Legal Online Gambling: Where Is Gambling Legal in the USA?

Legal online gambling in the United States is confusing to many. Due to a myriad of federal and state laws, every American must consult multiple statutes to know where gambling is legal in the US. The good news is the US gambling laws is changing in players' favor over the last generation. 

Read our guide to legal gambling in the USA. You'll learn where online gambling is legal, where Americans shouldn't gamble online, and why our complex system of gambling laws exist the way they do. Let's start with a look at the types of legal online that are available. 

Where is Online Gambling Legal in the US?

For a quick introduction to online gambling legality in the USA, take a look at the table below. A dozen states have some form of licensed gambling online. Though many of them have approved online lottery sales only, this at least gives some framework for expansion. 

US StateOnline CasinosOnline PokerOnline Lottery
GeorgiaNo No Yes
New HampshireNoNoYes
New JerseyYesYesYes
North CarolinaNoNoYes
North DakotaNoNoYes
West VirginiaYesYesNo

Types of Online Gambling Available to US Players

Bettors might be surprised at the sheer variety of online gambling options they have. Here is a quick overview of the types of gambling US players can enjoy legally online. 

  • Online Casinos: These sites offer a wide range of games, including online slots, specialty games, and table games. Table games include blackjack, baccarat, roulette, and craps. The specialty games category includes Keno, Bingo, and online scratch cards
  • Live Dealer Games: Online casinos also offer live dealer games. Dealers in casino studios deal cards for blackjack and baccarat and roll dice for craps. This is streamed live to your computer screen in real time. 
  • Online Poker: Online cardrooms offer a schedule of tournaments, sit & go events, and cash games. Most sites feature Texas Hold'em, Omaha, and Omaha Hi-Lo. Others also offer Seven-Card Stud, Pineapple, and other poker variants.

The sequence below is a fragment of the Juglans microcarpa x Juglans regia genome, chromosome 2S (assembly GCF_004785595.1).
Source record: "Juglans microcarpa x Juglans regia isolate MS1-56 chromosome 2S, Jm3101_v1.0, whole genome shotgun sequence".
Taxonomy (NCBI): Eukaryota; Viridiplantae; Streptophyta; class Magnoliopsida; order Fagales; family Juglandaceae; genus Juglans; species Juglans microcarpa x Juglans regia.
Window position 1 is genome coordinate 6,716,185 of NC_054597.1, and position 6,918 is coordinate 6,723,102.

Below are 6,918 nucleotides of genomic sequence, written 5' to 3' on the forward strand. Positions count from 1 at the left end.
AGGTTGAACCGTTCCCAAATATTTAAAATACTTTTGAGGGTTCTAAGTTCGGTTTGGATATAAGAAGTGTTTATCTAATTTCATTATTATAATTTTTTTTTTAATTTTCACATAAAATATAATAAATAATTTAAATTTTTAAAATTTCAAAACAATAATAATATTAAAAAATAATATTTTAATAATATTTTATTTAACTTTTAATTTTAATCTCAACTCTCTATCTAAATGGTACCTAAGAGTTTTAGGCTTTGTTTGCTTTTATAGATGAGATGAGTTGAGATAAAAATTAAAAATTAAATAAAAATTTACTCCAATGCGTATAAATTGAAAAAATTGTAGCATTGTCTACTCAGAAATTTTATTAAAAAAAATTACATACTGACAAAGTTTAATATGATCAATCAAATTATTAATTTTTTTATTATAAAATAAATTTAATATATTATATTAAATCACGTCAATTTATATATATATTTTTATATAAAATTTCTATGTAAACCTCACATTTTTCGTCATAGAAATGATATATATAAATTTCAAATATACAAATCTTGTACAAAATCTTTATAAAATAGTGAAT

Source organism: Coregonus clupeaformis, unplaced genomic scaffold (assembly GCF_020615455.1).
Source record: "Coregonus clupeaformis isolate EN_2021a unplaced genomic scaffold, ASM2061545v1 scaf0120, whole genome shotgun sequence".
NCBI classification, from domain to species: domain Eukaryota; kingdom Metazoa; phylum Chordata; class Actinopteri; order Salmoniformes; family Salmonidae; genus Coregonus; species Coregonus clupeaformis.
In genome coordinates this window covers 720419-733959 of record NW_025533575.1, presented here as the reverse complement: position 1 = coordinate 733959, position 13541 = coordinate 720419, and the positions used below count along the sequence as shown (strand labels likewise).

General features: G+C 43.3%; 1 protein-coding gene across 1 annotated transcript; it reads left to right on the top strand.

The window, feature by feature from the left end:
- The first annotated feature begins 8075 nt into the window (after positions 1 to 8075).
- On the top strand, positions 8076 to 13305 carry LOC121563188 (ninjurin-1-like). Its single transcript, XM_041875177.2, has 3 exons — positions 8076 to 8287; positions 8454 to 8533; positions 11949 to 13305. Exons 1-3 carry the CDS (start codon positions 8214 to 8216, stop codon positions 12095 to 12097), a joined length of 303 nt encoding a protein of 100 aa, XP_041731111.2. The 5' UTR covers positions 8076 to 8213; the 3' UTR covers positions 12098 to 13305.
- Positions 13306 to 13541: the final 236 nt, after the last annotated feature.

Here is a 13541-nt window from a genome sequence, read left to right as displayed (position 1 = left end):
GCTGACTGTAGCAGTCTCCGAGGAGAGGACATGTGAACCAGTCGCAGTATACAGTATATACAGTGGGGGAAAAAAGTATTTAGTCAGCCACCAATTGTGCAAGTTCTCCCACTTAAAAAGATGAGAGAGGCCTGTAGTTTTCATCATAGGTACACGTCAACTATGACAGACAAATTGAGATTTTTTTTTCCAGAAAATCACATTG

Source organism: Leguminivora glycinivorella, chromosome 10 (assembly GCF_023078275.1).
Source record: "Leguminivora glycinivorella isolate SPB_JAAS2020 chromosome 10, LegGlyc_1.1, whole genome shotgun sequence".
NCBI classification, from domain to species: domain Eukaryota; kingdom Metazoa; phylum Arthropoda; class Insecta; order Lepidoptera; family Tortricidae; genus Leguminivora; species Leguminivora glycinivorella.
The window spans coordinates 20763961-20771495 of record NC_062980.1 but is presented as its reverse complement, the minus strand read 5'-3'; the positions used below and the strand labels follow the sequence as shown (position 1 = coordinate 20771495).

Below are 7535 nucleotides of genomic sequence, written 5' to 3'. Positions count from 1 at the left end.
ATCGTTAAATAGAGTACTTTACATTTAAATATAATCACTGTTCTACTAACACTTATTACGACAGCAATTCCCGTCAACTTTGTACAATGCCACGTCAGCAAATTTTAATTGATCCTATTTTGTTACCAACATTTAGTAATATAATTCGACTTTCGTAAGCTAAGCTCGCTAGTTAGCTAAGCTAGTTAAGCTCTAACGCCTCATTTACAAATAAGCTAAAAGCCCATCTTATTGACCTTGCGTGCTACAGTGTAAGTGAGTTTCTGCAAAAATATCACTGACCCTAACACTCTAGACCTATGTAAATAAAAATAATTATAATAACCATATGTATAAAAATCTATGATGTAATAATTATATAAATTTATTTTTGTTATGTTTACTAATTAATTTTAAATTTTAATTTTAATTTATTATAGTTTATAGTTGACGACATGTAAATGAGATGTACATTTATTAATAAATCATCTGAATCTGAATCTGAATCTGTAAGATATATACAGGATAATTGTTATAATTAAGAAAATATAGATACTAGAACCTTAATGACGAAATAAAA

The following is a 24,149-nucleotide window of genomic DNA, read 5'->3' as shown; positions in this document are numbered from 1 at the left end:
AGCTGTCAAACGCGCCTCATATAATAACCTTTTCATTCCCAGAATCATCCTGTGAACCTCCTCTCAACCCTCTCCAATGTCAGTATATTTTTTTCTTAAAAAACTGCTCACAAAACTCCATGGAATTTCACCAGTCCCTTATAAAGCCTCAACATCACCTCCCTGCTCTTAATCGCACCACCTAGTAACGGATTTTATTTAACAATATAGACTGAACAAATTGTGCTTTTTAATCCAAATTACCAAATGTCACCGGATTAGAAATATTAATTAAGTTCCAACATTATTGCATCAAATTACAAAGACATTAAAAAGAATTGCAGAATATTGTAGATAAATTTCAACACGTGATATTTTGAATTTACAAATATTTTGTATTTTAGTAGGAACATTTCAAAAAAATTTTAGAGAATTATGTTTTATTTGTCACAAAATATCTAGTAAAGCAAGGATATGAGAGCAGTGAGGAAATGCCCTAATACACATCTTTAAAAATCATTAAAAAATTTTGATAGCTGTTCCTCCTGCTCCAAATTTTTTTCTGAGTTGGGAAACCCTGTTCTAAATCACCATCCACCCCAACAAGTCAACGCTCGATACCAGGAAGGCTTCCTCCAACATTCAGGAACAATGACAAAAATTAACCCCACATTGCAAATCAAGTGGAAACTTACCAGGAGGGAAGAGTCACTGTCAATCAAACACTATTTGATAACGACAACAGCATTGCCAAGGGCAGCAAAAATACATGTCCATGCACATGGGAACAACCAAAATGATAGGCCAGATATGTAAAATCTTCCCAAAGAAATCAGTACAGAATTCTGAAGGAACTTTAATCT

• Online Sports Betting: Due to the 1961 Wire Act and 2006 UIGEA, online sports betting is banned in the United States. A few states with land-based sportsbooks allow online sports betting inside their casino, but none support online Sportsbooks that provide bets in the privacy of your home. 
  • Online Lottery: Eight different US states support online lottery ticket sales. While this is often overlooked, the New Hampshire Lottery was the one who first sued the US Department of Justice in 2019. The case preserved the right of US states to offer online poker, online casinos, and online lottery games. 

States Most Likely to Legalize Online Gambling

Several states have legal online gambling: New Jersey, Nevada, Delaware, Pennsylvania, West Virginia, and Michigan. Besides New Jersey, a whole other set of states have online lottery sales: Georgia, Illinois, New Hampshire, and so on. The question is which states are most likely to legalize online gambling in the coming months and years. Here are our predictions.